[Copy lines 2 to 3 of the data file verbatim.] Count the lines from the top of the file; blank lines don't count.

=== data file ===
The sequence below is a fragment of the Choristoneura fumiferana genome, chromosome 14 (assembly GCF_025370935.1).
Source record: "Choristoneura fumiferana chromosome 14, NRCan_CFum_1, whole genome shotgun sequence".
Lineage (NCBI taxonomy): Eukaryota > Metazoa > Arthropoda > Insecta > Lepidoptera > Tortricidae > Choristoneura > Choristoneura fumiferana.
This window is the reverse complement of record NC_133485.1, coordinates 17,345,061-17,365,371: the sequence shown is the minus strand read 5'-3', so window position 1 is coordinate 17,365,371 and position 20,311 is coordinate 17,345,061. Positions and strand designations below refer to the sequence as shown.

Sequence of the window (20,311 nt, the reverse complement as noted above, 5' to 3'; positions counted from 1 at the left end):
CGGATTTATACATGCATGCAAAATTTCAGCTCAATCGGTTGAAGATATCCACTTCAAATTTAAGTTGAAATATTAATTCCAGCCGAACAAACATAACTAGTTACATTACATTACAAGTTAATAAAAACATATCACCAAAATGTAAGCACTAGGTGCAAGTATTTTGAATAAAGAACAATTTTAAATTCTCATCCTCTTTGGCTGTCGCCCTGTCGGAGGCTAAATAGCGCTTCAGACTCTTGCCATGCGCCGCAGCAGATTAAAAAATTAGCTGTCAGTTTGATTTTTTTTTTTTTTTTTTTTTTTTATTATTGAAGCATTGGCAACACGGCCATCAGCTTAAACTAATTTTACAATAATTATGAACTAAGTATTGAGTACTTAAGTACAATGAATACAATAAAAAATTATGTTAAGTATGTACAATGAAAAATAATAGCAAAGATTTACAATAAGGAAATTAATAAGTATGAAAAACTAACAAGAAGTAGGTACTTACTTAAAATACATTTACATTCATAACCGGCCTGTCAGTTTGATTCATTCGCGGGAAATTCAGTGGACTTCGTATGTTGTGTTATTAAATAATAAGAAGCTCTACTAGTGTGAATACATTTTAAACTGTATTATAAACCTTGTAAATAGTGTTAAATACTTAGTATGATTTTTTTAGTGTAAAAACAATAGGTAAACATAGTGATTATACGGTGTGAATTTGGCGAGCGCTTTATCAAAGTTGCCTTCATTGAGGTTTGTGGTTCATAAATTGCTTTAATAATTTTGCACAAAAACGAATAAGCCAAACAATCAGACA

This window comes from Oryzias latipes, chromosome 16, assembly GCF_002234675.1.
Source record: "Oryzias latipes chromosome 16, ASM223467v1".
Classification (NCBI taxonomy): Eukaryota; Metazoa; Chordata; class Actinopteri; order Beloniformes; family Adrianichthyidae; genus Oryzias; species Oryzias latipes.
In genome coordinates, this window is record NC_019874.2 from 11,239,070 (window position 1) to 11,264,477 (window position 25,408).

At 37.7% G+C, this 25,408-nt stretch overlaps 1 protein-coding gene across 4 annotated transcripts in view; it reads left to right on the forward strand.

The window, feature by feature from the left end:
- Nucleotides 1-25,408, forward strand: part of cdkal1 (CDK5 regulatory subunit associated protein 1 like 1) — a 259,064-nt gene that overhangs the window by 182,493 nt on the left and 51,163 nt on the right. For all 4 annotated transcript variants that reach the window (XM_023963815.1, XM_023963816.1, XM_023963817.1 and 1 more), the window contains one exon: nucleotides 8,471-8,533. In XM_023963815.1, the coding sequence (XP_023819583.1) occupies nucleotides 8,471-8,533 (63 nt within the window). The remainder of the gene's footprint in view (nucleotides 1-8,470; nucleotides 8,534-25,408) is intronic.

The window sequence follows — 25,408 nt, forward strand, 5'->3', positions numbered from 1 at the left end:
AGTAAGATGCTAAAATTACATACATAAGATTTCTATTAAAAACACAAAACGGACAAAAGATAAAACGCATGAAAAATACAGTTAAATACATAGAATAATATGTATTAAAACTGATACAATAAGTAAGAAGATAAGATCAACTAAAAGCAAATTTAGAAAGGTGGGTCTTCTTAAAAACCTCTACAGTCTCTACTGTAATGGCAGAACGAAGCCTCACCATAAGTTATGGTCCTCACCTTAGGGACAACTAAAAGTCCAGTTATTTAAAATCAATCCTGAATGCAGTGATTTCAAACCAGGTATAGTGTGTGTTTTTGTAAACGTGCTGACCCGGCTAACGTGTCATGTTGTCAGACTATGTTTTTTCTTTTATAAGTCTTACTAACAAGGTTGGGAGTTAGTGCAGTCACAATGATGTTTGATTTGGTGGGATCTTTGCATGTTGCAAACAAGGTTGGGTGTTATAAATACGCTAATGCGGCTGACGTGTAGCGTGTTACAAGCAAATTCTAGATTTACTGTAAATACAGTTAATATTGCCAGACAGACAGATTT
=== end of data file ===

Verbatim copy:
Source record: "Choristoneura fumiferana chromosome 14, NRCan_CFum_1, whole genome shotgun sequence".
Lineage (NCBI taxonomy): Eukaryota > Metazoa > Arthropoda > Insecta > Lepidoptera > Tortricidae > Choristoneura > Choristoneura fumiferana.